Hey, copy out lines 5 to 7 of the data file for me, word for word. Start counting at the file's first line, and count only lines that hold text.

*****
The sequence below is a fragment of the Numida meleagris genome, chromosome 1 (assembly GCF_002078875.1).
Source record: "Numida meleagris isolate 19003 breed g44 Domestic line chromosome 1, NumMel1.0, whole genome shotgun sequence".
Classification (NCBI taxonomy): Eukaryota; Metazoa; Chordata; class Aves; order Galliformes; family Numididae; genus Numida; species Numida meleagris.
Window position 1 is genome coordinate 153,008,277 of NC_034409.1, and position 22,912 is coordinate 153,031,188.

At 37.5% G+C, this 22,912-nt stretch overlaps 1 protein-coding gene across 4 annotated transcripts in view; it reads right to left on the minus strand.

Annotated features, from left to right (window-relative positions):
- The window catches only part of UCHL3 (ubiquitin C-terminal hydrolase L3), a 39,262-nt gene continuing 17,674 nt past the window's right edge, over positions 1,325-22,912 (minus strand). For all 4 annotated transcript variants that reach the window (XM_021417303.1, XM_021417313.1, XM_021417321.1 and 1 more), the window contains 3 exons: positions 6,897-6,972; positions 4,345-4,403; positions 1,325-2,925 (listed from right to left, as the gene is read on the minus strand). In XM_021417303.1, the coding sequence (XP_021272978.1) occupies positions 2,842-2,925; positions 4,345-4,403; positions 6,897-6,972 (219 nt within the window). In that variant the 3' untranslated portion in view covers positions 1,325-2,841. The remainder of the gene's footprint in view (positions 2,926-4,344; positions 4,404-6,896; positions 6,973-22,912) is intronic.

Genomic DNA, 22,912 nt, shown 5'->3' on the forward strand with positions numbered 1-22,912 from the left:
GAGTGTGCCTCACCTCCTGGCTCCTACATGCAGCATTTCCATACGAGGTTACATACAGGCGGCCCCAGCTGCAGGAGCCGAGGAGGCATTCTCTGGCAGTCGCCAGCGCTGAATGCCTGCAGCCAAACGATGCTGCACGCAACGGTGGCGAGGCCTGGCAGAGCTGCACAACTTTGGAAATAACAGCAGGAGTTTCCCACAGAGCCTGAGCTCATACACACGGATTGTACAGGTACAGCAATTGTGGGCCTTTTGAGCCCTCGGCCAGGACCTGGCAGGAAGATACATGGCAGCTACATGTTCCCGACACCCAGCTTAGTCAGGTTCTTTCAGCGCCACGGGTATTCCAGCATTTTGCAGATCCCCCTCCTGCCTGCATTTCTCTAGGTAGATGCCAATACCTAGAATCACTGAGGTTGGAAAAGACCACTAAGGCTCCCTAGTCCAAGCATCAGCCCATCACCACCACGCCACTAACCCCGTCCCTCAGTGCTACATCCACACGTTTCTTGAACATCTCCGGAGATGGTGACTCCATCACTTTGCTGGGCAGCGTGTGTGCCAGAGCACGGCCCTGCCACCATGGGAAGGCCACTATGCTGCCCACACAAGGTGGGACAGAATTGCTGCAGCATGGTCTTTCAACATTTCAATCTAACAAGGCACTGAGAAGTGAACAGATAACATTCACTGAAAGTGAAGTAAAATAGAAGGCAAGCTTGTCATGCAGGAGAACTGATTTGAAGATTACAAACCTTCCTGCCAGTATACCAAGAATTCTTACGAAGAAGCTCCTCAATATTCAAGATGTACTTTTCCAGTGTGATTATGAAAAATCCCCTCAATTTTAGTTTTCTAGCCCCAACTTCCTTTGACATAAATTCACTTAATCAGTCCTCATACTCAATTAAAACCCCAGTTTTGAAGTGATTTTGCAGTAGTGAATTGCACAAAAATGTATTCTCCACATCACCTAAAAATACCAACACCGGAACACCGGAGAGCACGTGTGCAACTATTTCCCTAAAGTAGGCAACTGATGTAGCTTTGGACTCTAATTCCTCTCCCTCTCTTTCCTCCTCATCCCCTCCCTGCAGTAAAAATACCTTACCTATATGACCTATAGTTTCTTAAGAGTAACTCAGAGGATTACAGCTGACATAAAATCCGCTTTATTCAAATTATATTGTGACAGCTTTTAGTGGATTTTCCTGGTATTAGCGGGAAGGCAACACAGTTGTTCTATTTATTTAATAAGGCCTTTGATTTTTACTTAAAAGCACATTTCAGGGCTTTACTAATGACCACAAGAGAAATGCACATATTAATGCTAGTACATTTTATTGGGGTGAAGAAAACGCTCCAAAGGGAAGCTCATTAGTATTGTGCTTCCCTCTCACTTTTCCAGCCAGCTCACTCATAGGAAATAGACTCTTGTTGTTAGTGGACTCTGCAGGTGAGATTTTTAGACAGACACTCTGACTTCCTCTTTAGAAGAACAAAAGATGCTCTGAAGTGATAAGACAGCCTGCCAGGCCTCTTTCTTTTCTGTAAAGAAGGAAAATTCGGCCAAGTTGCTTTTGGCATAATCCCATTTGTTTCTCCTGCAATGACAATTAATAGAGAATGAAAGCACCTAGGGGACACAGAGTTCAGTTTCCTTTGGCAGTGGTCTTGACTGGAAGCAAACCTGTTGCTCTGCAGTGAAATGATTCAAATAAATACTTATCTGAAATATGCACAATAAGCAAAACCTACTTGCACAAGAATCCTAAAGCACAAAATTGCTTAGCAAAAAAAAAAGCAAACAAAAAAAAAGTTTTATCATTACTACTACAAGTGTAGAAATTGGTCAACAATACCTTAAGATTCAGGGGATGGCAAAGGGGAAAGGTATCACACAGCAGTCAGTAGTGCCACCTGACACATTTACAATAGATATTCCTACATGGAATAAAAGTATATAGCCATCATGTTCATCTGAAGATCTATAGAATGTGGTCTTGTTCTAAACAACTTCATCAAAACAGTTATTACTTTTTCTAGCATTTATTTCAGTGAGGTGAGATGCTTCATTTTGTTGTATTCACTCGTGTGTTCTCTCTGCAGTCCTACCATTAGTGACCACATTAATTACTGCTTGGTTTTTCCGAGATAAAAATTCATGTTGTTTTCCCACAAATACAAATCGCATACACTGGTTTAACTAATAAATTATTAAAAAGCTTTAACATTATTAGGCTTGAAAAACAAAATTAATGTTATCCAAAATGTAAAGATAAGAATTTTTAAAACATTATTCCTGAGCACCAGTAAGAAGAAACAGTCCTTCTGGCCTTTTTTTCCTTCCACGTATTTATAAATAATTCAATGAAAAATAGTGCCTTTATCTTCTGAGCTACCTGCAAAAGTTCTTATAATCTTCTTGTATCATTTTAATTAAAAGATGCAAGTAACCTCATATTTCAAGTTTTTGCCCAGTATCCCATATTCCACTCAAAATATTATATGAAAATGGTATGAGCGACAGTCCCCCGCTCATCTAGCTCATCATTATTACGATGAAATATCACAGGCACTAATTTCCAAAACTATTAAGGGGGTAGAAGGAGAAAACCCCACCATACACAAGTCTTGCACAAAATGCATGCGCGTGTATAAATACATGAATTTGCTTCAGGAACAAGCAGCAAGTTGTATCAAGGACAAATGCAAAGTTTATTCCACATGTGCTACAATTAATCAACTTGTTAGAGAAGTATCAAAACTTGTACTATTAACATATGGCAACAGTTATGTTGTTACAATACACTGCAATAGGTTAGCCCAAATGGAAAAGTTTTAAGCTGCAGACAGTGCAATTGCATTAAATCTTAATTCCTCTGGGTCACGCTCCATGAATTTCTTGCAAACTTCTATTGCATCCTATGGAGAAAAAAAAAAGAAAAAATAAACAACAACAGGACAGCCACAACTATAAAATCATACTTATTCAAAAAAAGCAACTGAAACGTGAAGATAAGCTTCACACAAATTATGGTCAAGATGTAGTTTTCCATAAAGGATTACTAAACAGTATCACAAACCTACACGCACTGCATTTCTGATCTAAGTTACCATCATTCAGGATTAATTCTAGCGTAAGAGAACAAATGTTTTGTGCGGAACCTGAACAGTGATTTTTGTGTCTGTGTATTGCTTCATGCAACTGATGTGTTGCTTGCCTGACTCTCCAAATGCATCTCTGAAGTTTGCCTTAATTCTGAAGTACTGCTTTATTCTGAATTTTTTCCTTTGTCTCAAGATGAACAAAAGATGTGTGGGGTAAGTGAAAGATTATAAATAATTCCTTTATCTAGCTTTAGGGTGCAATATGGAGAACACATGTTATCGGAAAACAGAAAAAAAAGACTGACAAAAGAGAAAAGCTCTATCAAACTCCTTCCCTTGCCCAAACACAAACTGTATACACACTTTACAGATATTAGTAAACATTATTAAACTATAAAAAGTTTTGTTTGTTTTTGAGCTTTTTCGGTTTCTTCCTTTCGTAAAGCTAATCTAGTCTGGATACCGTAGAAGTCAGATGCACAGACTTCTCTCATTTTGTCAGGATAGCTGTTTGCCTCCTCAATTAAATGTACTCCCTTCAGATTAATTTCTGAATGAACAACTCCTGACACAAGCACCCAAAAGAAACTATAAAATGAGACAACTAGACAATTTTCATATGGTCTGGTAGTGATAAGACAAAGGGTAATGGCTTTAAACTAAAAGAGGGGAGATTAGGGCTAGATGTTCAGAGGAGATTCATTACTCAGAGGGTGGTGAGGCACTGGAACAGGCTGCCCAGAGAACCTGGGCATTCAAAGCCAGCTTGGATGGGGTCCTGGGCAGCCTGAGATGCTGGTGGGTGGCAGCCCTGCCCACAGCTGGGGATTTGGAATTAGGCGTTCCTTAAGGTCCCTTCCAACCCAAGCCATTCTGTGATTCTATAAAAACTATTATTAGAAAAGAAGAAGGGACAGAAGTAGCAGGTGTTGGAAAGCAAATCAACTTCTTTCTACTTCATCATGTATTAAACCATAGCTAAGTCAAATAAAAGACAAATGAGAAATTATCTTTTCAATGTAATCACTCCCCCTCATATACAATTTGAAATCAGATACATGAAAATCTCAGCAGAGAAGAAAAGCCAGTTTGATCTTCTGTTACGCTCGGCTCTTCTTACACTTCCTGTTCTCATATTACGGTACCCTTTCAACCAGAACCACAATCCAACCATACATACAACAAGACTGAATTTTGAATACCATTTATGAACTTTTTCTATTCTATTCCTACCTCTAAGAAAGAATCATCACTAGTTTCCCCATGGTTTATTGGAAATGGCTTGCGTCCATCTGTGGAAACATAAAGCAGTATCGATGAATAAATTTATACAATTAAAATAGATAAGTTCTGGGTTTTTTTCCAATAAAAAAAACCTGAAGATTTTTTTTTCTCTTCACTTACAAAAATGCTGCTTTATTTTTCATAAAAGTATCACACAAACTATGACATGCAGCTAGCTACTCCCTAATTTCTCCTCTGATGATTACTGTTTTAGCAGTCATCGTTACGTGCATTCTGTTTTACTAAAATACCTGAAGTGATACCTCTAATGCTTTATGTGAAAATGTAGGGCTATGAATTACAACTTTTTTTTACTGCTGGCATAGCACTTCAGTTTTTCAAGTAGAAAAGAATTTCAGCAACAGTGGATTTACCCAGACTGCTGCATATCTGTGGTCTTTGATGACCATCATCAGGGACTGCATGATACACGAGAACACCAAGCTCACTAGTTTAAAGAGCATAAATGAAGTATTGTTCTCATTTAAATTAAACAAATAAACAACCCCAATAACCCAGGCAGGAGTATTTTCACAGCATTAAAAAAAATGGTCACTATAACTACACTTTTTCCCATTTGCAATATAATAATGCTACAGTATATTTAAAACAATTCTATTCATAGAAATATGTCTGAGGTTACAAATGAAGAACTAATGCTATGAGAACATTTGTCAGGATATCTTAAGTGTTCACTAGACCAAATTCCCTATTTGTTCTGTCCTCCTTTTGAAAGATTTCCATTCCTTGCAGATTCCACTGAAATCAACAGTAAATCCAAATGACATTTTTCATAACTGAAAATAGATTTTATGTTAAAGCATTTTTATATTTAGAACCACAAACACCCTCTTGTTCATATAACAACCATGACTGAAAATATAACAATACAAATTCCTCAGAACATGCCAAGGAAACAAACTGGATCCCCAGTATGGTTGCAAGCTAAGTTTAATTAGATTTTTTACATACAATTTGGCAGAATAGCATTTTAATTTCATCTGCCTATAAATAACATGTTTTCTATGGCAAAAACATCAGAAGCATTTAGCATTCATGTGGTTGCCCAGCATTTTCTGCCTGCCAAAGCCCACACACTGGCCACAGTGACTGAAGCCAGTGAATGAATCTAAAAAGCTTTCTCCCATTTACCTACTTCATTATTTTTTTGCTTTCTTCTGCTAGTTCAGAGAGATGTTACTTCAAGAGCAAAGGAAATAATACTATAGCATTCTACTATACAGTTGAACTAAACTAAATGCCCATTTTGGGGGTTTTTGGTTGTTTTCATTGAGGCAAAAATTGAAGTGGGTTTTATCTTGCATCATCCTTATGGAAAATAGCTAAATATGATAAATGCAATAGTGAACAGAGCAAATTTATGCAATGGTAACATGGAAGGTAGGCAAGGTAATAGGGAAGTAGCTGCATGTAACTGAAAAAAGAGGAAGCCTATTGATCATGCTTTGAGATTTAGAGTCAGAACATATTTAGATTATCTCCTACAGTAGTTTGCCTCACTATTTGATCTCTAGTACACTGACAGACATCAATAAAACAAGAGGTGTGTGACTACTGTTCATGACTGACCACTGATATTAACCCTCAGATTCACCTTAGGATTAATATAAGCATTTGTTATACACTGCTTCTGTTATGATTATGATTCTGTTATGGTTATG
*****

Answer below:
At 37.5% G+C, this 22,912-nt stretch overlaps 1 protein-coding gene across 4 annotated transcripts in view; it reads right to left on the minus strand.

Annotated features, from left to right (window-relative positions):
- The window catches only part of UCHL3 (ubiquitin C-terminal hydrolase L3), a 39,262-nt gene continuing 17,674 nt past the window's right edge, over positions 1,325-22,912 (minus strand). For all 4 annotated transcript variants that reach the window (XM_021417303.1, XM_021417313.1, XM_021417321.1 and 1 more), the window contains 3 exons: positions 6,897-6,972; positions 4,345-4,403; positions 1,325-2,925 (listed from right to left, as the gene is read on the minus strand). In XM_021417303.1, the coding sequence (XP_021272978.1) occupies positions 2,842-2,925; positions 4,345-4,403; positions 6,897-6,972 (219 nt within the window). In that variant the 3' untranslated portion in view covers positions 1,325-2,841. The remainder of the gene's footprint in view (positions 2,926-4,344; positions 4,404-6,896; positions 6,973-22,912) is intronic.